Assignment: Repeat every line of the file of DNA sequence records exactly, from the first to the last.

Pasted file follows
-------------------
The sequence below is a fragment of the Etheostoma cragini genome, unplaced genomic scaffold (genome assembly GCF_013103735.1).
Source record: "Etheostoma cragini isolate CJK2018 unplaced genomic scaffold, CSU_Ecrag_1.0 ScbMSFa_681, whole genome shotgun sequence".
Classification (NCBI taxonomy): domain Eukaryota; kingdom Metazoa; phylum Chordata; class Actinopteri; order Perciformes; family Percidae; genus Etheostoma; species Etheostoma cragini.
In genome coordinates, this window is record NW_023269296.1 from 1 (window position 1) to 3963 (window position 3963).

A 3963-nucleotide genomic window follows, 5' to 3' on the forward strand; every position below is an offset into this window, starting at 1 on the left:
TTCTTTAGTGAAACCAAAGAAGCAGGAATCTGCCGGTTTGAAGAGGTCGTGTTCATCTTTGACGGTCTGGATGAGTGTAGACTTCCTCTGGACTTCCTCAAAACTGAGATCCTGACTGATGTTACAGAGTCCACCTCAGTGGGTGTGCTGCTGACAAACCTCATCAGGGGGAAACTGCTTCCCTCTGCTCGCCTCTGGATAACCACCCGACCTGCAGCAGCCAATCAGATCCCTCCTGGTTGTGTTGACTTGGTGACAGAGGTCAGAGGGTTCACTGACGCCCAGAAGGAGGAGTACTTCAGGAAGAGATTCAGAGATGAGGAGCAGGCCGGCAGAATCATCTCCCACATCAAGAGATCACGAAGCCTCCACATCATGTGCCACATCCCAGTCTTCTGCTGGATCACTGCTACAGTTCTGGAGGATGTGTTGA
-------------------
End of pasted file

The sequence below is a fragment of the Etheostoma cragini genome, unplaced genomic scaffold (genome assembly GCF_013103735.1).
Source record: "Etheostoma cragini isolate CJK2018 unplaced genomic scaffold, CSU_Ecrag_1.0 ScbMSFa_681, whole genome shotgun sequence".
Classification (NCBI taxonomy): domain Eukaryota; kingdom Metazoa; phylum Chordata; class Actinopteri; order Perciformes; family Percidae; genus Etheostoma; species Etheostoma cragini.
In genome coordinates, this window is record NW_023269296.1 from 1 (window position 1) to 3963 (window position 3963).

A 3963-nucleotide genomic window follows, 5' to 3' on the forward strand; every position below is an offset into this window, starting at 1 on the left:
TTCTTTAGTGAAACCAAAGAAGCAGGAATCTGCCGGTTTGAAGAGGTCGTGTTCATCTTTGACGGTCTGGATGAGTGTAGACTTCCTCTGGACTTCCTCAAAACTGAGATCCTGACTGATGTTACAGAGTCCACCTCAGTGGGTGTGCTGCTGACAAACCTCATCAGGGGGAAACTGCTTCCCTCTGCTCGCCTCTGGATAACCACCCGACCTGCAGCAGCCAATCAGATCCCTCCTGGTTGTGTTGACTTGGTGACAGAGGTCAGAGGGTTCACTGACGCCCAGAAGGAGGAGTACTTCAGGAAGAGATTCAGAGATGAGGAGCAGGCCGGCAGAATCATCTCCCACATCAAGAGATCACGAAGCCTCCACATCATGTGCCACATCCCAGTCTTCTGCTGGATCACTGCTACAGTTCTGGAGGATGTGTTGA